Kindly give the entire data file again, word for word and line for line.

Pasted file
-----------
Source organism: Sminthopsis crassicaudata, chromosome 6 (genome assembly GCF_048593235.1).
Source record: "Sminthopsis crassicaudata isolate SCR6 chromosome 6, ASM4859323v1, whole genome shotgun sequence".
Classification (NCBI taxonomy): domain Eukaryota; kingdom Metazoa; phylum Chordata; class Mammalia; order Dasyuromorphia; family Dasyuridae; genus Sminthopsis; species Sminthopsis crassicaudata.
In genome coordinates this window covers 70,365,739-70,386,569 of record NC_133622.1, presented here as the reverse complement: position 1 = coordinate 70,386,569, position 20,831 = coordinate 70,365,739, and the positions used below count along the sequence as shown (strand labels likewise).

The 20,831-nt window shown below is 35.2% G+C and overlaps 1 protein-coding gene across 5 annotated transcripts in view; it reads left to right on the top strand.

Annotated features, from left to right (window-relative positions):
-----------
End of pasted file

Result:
Source organism: Sminthopsis crassicaudata, chromosome 6 (genome assembly GCF_048593235.1).
Source record: "Sminthopsis crassicaudata isolate SCR6 chromosome 6, ASM4859323v1, whole genome shotgun sequence".
Classification (NCBI taxonomy): domain Eukaryota; kingdom Metazoa; phylum Chordata; class Mammalia; order Dasyuromorphia; family Dasyuridae; genus Sminthopsis; species Sminthopsis crassicaudata.
In genome coordinates this window covers 70,365,739-70,386,569 of record NC_133622.1, presented here as the reverse complement: position 1 = coordinate 70,386,569, position 20,831 = coordinate 70,365,739, and the positions used below count along the sequence as shown (strand labels likewise).

The 20,831-nt window shown below is 35.2% G+C and overlaps 1 protein-coding gene across 5 annotated transcripts in view; it reads left to right on the top strand.

Annotated features, from left to right (window-relative positions):